I Got My Father’s Tongue

When I was born, my mother named me
after her favourite flower in the nursery.
And when I asked her about how my father
felt, she said,
“Some trees obsessed with their roots
and widespread branches sometimes do not
like the fruits that they are blessed with.”

She told me how my skin was as soft
as bright lilies and eyes,
the colour of maple syrup
but the folds on my tongue
and its textured skin resembled my father.
The one that craved for extra pepper in food,
the one that spoke love in a language
she barely understood.
His teeth, like plastered roads, hardwood back gates–
that never learnt about softness.
Where letters of affection
often got stuck and couldn’t
make their way to his lip’s crevices.

She told me he was a great chef,
knew about spices and condiments,
so most of his sentences reeked of salt.
His fingers had crushed chunks of ice
so many times that now they lacked warmth.
My mother often cooked him cuisines,
with tamarind, turmeric and sesame seeds.
Cleaned the crockery, served hot food
on fancy plates
and then stood on the other end of the table;
restless and hungry but yet to taste a morsel.
And while he ate, I observed
all his actions and hand gestures.
Leant from him how to chew food precisely,
lick the plate with my tongue after eating
and now he sits on my tongue all the time.

So over the years, this tongue
never learnt about soft touch or tender love,
all it learned was to pronounce love
and war in the same breath.
Chew grief and spit on everyone it met.
Grief for the loss of love that wasn’t there in the first place,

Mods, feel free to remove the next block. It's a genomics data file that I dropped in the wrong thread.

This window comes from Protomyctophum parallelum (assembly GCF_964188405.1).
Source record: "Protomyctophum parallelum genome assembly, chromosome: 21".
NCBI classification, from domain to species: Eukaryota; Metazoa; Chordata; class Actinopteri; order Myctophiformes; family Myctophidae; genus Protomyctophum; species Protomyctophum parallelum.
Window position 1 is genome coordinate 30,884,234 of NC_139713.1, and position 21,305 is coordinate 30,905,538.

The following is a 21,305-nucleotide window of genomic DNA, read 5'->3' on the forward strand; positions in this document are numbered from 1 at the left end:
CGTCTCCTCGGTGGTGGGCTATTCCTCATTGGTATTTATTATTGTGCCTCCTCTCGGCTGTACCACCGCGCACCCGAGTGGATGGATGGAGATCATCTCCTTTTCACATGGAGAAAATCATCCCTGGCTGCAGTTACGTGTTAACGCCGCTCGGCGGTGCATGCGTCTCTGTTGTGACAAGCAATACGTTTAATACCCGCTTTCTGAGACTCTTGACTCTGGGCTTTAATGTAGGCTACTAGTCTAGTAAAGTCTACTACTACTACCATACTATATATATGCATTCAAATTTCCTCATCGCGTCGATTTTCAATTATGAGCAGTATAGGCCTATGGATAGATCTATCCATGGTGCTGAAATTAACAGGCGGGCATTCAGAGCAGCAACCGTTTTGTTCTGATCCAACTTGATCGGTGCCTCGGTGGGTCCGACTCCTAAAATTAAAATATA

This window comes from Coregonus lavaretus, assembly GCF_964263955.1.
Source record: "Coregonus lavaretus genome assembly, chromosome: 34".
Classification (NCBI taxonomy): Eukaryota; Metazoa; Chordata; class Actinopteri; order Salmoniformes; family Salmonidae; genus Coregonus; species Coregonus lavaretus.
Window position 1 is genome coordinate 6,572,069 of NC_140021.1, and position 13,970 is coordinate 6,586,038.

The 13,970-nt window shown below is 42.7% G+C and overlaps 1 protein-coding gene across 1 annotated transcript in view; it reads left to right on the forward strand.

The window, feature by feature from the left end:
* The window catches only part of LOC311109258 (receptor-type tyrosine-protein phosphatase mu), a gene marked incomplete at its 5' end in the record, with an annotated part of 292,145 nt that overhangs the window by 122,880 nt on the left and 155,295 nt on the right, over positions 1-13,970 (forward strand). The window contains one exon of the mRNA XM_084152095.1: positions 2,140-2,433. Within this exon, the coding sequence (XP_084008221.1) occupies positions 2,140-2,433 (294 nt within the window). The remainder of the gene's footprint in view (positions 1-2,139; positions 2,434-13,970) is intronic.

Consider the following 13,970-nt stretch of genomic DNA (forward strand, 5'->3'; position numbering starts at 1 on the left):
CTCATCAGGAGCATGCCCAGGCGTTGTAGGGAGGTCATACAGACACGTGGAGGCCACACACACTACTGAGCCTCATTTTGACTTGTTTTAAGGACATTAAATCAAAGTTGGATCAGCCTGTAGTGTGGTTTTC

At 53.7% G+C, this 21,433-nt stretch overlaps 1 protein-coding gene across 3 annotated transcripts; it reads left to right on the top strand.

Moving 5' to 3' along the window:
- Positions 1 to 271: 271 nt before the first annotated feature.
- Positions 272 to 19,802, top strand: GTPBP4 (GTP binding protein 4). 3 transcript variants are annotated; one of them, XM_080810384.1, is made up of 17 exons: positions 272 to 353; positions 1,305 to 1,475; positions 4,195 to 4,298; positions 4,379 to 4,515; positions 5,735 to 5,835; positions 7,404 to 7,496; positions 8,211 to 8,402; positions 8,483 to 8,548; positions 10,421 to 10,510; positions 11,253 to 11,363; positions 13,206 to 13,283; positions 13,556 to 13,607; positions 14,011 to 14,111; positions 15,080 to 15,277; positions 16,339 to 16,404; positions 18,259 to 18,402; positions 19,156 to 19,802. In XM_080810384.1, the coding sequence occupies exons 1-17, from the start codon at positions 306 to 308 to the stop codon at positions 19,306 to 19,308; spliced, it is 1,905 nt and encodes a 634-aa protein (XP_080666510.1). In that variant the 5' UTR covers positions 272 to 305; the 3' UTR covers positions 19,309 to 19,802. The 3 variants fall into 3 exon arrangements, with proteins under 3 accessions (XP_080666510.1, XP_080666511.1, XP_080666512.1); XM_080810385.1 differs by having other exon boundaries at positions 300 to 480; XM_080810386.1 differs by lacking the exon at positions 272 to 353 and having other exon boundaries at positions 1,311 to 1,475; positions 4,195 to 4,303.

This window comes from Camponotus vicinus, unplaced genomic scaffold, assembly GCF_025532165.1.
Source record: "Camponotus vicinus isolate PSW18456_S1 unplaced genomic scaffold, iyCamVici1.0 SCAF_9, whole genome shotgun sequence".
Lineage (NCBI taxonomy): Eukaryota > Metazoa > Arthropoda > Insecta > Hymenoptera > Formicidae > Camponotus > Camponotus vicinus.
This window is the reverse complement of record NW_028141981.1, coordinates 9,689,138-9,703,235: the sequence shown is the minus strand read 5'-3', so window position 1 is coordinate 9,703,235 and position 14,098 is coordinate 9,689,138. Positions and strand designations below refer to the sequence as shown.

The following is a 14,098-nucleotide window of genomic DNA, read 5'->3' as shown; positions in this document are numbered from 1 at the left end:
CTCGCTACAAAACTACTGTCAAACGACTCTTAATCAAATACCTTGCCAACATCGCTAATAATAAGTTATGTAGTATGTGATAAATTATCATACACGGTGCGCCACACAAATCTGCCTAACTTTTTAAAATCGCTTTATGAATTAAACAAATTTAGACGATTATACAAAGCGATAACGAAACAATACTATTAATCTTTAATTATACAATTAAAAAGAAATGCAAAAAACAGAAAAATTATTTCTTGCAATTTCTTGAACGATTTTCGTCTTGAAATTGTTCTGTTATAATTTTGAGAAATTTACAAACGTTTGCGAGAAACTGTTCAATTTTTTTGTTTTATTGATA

the memory or lack of it settled on its folds.
But the folds on it, its skin is stubborn;
as stubborn as my father’s rage.
So stiff that it screams
on the minor thought of fragility.
So stiff that it refuses to bow down,
or taste age-old patriarchal potions or
gulp down oppression in any form.

Tongues like mine teach their mothers to
spell liberty so loud that it pierces the sky.
Teaches them
to not burn their fingers
in the kitchen to feed
the hands of the man they wish to hold but can’t.
To only trust hands that don’t harm.
Because tongues like mines have always been paranoid,
been tired of spelling names of people they can’t trust.
But are now making an effort and trying.
Trying to trust the ones whose words and actions rhyme.
Tongues like mine are still learning
how to love and unlove people at the same time.

N. Sehar is a poet, student and avid reader. Based in Kolkata, India, her poems are forthcoming in Remington Review. She finds writing a medium to express herself, to view the world through a different lens, and make better sense of it. You can find her on Instagram @seherism

Featured image: Pariplab Chakraborty